Optimizing How Images Display in Email Messages
…And this: http://www.facebook.com/NkdLime?sk=wall
…And this: http://fb.com/NkdLime
All take you to the same location? It’s true. It just depends how you look at it.
If a consumer’s email client is set to Rich-Text or HTML format and their email provider allows for images to be displayed, then the consumer will see the image onscreen.
If those images are blocked in any fashion, the consumer likely will see a URL that’s long, clunky, and confusing, such as the example here: http://www.facebook.com/NkdLime?sk=wall.
However, if you want your emails to look good in any format, there’s a simple way to make that happen. Optimizing the images in your emails for text-centric viewing can be one of the best weapons against email providers or user settings that block images in email messages.
In a text-centric email, you will need to add alternate text – or “alt text” – for each image that describes the image clearly and succinctly. That way, the recipient gets the point of your message, regardless of whether images are displayed onscreen.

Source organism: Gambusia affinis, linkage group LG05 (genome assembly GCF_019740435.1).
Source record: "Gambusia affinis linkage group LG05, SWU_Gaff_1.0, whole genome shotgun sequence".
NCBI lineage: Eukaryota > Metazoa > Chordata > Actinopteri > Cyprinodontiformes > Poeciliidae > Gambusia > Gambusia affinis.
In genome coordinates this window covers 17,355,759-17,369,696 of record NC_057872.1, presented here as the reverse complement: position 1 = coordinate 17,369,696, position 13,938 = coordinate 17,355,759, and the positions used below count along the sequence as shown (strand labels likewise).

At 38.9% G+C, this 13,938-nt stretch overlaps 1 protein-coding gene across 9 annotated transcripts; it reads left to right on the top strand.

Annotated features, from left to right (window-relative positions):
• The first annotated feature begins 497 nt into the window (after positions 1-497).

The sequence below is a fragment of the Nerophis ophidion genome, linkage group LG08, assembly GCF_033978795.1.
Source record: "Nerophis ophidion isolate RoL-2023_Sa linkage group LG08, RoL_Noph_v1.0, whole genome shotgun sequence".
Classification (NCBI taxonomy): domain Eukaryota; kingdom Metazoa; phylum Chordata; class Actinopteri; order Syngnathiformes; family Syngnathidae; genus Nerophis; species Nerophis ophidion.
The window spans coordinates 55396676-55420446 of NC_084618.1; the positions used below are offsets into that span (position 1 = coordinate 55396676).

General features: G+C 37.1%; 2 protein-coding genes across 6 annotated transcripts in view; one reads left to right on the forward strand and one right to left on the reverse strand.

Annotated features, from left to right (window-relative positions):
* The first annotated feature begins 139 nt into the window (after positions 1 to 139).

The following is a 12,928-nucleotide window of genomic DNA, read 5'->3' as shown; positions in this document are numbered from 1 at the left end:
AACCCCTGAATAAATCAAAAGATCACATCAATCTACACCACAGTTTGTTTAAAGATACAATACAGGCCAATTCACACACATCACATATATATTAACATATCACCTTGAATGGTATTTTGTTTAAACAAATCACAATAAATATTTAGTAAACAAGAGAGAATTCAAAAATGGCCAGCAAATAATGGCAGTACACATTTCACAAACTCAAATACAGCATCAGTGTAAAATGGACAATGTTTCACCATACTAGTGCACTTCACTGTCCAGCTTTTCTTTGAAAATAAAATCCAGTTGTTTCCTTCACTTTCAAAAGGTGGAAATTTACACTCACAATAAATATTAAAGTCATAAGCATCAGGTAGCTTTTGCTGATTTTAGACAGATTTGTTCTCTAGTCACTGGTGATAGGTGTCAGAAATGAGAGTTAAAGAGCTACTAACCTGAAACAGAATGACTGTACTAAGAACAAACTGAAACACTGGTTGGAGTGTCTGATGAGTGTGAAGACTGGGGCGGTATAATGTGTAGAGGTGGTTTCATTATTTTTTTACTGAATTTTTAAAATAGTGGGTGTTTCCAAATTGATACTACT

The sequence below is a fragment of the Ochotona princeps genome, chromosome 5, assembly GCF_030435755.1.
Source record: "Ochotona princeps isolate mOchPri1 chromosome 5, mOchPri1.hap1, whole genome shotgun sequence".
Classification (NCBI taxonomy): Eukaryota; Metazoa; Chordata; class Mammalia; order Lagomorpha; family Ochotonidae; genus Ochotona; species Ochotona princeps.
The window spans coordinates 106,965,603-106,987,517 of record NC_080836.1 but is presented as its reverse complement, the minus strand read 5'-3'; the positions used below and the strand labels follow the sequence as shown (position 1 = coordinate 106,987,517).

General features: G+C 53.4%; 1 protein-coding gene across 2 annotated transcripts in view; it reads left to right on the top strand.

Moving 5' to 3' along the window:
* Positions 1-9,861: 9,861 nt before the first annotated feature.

This works for any image in the email, whether that’s a picture of a vehicle or a social media icon.
How you add alt text to the images in your email messages will vary depending on the tool you’re using to create the email. Refer to the Help files or contact your marketing company for assistance.
One final thing to note is that the most appealing URLs are generally the shortest ones. Look for ways to use the most direct link possible, such as using your vanity URL for your Facebook page (you’ll need at least 25 “Likes” for your page to set this up) and abbreviating the domain name for Facebook to “fb.com” at the start of your URL, as in the example http://fb.com/NkdLime.
Email recipients may incorrectly identify complex, strange-looking URLs as being broken links or spam. Be mindful of the images you’re putting into your email campaigns and be sure they’re optimized for viewing for all types of email formats.